A recent study shows for the first time that post-traumatic stress disorder (PTSD) can be objectively diagnosed using magnetoencephalography (MEG), a non-invasive measurement of magnetic fields in the brain. Researchers at the University of Minnesota and Minneapolis VA Medical Center published a study this month in the Journal of Neural Engineering identifying a biological marker in the brains of those exhibiting symptoms of PTSD. Conventional brain scans such as an X-ray, CT scan, or MRI are unable to detect PTSD.
According to one of the rearchers, Dr. Apostolos Georgopoulos,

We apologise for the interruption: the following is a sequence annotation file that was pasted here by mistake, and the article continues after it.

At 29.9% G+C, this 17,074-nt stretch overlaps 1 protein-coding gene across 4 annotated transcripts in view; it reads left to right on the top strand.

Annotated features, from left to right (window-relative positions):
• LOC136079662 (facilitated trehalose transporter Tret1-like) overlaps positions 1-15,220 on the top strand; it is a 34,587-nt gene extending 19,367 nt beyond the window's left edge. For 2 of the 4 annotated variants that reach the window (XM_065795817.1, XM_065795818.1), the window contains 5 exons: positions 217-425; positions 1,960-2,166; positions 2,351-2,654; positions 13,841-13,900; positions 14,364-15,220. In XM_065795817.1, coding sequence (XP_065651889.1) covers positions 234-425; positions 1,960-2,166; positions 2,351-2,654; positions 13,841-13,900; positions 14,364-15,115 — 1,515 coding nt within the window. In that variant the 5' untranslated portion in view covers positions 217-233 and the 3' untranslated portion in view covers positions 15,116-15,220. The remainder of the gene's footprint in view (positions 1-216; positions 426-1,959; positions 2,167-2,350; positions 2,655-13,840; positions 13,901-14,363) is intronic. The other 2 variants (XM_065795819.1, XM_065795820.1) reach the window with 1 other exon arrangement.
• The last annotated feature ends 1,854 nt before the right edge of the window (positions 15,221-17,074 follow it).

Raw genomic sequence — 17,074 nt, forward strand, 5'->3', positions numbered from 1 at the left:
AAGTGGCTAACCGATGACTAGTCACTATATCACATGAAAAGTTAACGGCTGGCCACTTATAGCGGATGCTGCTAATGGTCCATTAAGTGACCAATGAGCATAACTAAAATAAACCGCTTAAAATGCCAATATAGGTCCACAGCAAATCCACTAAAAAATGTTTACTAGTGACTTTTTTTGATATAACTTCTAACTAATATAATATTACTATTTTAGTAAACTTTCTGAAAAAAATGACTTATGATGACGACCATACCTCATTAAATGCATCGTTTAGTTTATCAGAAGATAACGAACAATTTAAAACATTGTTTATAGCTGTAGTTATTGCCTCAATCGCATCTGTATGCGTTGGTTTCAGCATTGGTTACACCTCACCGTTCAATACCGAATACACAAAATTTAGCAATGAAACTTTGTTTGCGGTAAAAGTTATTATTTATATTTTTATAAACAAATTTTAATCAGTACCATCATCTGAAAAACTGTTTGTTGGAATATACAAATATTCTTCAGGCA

These findings document robust differences in brain function between the PTSD and control groups that can be used for differential diagnosis and which possess the potential for assessing and monitoring disease progression and effects of therapy.
In addition to diagnosing those with PTSD, the researchers also were able to judge the severity of the patient’s suffering.
Attorneys representing accident victims suffering from PTSD may be able to use these imaging techniques to support their clients’ claims for pain and suffering against those responsible for causing their accidents.